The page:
Ryan Zimmerman is safe at home as Brewers catcher Martin Maldonado drops the ball in the 11th inning. (Tom Lynn/Associated Press)

The manager counted more gray hairs, the players rearranged travel plans and everyone else tried to unpack what happened Sunday afternoon at Miller Park. The Washington Nationals trailed by four runs after seven innings and by two after eight. They scrapped. They kept coming. They again found a way to win a game that convention dictated they lose, another delirious layer in a season verging on fantasy.

The goats and heroes stacked up like cordwood after the Nationals had defeated the Milwaukee Brewers, 11-10, in 11 zany innings. Michael Morse overshadowed them all. After he crushed a game-tying, two-run homer in the ninth inning, he ripped a two-run double off Jose Veras in the 11th. Morse blared hip-hop in the clubhouse as the Nationals packed for home. They concluded their trip at 6-1, pushing them to 21 games over .500 for the first time.

The Nationals took their first lead when Steve Lombardozzi smashed a home run to lead off the game, and they did not lead again until Morse’s double in the 11th. In between, they had so many chances to win and so many reasons to lose. They squandered rallies and blew leads, issued a bushel of walks and threw a gaggle of meatballs. But they also redeemed teammates’ mistakes and clawed until they didn’t have to anymore.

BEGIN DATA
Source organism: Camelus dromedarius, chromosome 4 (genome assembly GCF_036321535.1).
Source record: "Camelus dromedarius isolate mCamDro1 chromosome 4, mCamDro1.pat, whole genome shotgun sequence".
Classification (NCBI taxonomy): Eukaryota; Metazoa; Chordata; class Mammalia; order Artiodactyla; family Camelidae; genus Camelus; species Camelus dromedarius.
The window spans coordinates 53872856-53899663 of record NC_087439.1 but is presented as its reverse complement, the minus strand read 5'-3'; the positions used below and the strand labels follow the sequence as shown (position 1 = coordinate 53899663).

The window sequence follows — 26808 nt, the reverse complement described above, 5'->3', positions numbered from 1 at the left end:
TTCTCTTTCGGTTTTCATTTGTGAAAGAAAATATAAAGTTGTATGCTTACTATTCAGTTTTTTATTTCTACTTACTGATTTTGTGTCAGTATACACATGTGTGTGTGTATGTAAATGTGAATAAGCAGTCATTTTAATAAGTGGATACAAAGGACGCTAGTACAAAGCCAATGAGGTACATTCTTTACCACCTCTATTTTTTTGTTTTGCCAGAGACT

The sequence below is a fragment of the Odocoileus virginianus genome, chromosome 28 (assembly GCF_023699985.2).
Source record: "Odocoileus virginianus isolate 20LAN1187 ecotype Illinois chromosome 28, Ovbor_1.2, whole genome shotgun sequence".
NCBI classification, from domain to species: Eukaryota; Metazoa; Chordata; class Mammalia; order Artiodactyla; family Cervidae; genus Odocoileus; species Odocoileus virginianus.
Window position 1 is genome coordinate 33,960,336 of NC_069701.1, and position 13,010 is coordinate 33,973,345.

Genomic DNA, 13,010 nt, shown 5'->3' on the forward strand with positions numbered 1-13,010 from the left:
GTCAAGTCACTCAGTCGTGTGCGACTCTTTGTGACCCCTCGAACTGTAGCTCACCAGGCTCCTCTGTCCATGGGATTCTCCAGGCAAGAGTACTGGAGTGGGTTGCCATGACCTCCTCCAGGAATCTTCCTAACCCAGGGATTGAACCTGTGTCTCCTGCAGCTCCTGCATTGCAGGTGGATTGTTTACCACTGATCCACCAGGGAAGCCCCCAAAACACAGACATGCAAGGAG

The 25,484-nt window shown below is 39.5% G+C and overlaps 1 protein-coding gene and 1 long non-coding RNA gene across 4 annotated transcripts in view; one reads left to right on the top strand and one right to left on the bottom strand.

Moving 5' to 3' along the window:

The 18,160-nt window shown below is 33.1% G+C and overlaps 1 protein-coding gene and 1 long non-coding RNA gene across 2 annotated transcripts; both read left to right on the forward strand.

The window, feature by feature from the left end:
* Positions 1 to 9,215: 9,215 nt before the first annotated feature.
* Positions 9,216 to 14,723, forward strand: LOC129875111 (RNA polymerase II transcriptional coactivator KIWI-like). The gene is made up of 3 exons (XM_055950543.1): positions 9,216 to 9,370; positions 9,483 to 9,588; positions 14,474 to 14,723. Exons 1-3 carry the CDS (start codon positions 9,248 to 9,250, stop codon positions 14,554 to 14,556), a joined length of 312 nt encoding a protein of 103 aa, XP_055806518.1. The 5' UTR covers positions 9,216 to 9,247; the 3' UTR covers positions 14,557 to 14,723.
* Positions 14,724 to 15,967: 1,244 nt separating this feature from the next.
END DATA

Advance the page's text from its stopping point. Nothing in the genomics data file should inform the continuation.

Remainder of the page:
“I don’t know about you, but I got a few gray hairs,” Manager Davey Johnson said. “That was a wild one. I’m telling you, I’m worn out. I’m glad we got tomorrow off for me, not for the guys.”

Even after Morse gave the Nationals the lead, they still swerved into every pothole. They loaded the bases with one out, then stranded all three runners on Jesus Flores’s strikeout and Corey Brown’s fly to right. Tyler Clippard surrendered a leadoff home run to Corey Hart in the 11th, slicing the lead to a measly run. But Clippard secured his 20th save with help from shortstop Danny Espinosa’s diving play and rocket throw for the second out.

Solid all season, Ryan Mattheus imploded with one of the most disastrous relief appearances imaginable. He allowed four runs and three homers in 12 / 3 innings, stretching the Nationals’ deficit to 7-3 in the seventh and then turning a tie game into a two-run deficit in the eighth. Craig Stammen kept the Nationals alive by retiring seven consecutive batters across the eighth, ninth and 10th innings.

In the top of eighth, the Nationals took advantage of the Brewers’ land-mine bullpen, scoring four runs off Francisco Rodriguez and John Axford to tie the game. Roger Bernadina gave the Nationals new life with a two-run, opposite-field homer. Flores ripped a single and Brown pounded a double. Lombardozzi scored Flores with an RBI groundout, and Brown scooted home with the tying run when Axford threw an inside fastball for a wild pitch.

The Nationals survived an uneven start from Gio Gonzalez, who lasted six innings despite some of his worst control problems of the season. He allowed five runs, four of them earned, while pitching around five walks, two hit batters and five hits while striking out four. He hinted some of his control problems may have arisen from a tight strike zone.